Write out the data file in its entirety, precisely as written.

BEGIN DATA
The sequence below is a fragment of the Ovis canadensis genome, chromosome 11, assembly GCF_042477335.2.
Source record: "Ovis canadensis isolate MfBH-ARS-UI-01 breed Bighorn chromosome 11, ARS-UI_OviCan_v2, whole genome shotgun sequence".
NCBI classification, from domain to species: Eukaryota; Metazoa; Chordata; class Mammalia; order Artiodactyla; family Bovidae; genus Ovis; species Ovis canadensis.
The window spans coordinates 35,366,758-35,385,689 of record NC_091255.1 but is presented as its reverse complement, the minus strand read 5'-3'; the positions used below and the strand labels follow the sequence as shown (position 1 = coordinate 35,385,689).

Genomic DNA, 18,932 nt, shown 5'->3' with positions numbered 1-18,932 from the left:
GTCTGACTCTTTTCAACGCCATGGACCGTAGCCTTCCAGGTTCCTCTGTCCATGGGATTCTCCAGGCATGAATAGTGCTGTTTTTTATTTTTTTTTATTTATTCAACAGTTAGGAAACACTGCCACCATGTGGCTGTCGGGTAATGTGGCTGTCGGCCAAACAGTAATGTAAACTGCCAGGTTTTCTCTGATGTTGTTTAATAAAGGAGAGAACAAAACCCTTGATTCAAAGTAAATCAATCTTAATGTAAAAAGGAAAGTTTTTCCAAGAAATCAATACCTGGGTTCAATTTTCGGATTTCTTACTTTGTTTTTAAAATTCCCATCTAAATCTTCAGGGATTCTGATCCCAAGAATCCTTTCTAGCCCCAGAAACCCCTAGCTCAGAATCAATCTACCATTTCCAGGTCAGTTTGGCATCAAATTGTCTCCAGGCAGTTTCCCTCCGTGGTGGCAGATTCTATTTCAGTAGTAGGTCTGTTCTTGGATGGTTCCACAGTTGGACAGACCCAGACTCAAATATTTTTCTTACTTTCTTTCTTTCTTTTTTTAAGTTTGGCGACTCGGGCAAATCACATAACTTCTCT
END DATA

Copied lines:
The sequence below is a fragment of the Ovis canadensis genome, chromosome 11, assembly GCF_042477335.2.
Source record: "Ovis canadensis isolate MfBH-ARS-UI-01 breed Bighorn chromosome 11, ARS-UI_OviCan_v2, whole genome shotgun sequence".
NCBI classification, from domain to species: Eukaryota; Metazoa; Chordata; class Mammalia; order Artiodactyla; family Bovidae; genus Ovis; species Ovis canadensis.
The window spans coordinates 35,366,758-35,385,689 of record NC_091255.1 but is presented as its reverse complement, the minus strand read 5'-3'; the positions used below and the strand labels follow the sequence as shown (position 1 = coordinate 35,385,689).

Genomic DNA, 18,932 nt, shown 5'->3' with positions numbered 1-18,932 from the left:
GTCTGACTCTTTTCAACGCCATGGACCGTAGCCTTCCAGGTTCCTCTGTCCATGGGATTCTCCAGGCATGAATAGTGCTGTTTTTTATTTTTTTTTATTTATTCAACAGTTAGGAAACACTGCCACCATGTGGCTGTCGGGTAATGTGGCTGTCGGCCAAACAGTAATGTAAACTGCCAGGTTTTCTCTGATGTTGTTTAATAAAGGAGAGAACAAAACCCTTGATTCAAAGTAAATCAATCTTAATGTAAAAAGGAAAGTTTTTCCAAGAAATCAATACCTGGGTTCAATTTTCGGATTTCTTACTTTGTTTTTAAAATTCCCATCTAAATCTTCAGGGATTCTGATCCCAAGAATCCTTTCTAGCCCCAGAAACCCCTAGCTCAGAATCAATCTACCATTTCCAGGTCAGTTTGGCATCAAATTGTCTCCAGGCAGTTTCCCTCCGTGGTGGCAGATTCTATTTCAGTAGTAGGTCTGTTCTTGGATGGTTCCACAGTTGGACAGACCCAGACTCAAATATTTTTCTTACTTTCTTTCTTTCTTTTTTTAAGTTTGGCGACTCGGGCAAATCACATAACTTCTCT